Courtney S. Cox and Jessica C. Campbell Reply.Courtney S. Campbell & Jessica C. Cox - forthcoming - Hastings Center Report 41 (4):8-9.
  5.  23
    Lewis, Wilson, Hume: A Response to Jessica Wilson on Lewisian Plenitude and Hume’s Dictum.C. J. K. Gibilisco - 2016 - Inquiry: An Interdisciplinary Journal of Philosophy 59 (3):295-317.
    According to David Lewis’s Modal Realism, other possible worlds really exist as concrete, spatiotemporal systems, and every way that a world could be is a way that some world is. To establish this plenitude of concrete possible worlds, Lewis presents his ‘principle of recombination,’ which is meant to guarantee that there exists a possible world, or part of a possible world, for every possibility. Jessica Wilson has recently argued that Lewis’s principle of recombination fails to generate enough worlds to (...)
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  6.  11
    Phenomenology, Ontology, and the Arts: Reading Jessica Wiskus’s The Rhythm of Thought. [REVIEW]Kathleen Hulley & Donald A. Landes - 2014 - Chiasmi International 16:351-359.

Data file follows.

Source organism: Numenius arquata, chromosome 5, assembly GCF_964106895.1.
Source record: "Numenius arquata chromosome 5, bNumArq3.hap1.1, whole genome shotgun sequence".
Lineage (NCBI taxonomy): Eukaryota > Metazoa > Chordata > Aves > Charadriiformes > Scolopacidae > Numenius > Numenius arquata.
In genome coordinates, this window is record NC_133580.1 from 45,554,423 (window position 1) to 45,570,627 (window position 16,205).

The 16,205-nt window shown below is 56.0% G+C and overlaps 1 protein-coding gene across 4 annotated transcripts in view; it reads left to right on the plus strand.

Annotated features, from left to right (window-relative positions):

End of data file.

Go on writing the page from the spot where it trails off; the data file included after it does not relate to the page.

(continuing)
Jessica Wiskus’s book The Rhythm of Thought: Art, Literature, and Music is a fascinating study of Merleau-Ponty’s late philosophy inrelation to the artistic expression of Mallarmé, Cézanne, Proust, and Debussy. By invoking examples from across the arts and citations from across Merleau-Ponty’soeuvre, Wiskus provides us with a style for reading some of Merleau-Ponty’s difficult late concepts, including noncoincidence, institution, essence, and transcendence.In this review, we explore some of the key concepts and insights of Wiskus’s rich, interdisciplinary book and offer (...)
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  7.  12
    Unreconcilable Differences?To the EditorTo the EditorTo the EditorTo the EditorCourtney S. Cox and Jessica C. Campbell Reply.Bruce Jennings - 2011 - Hastings Center Report 41 (4):4-5.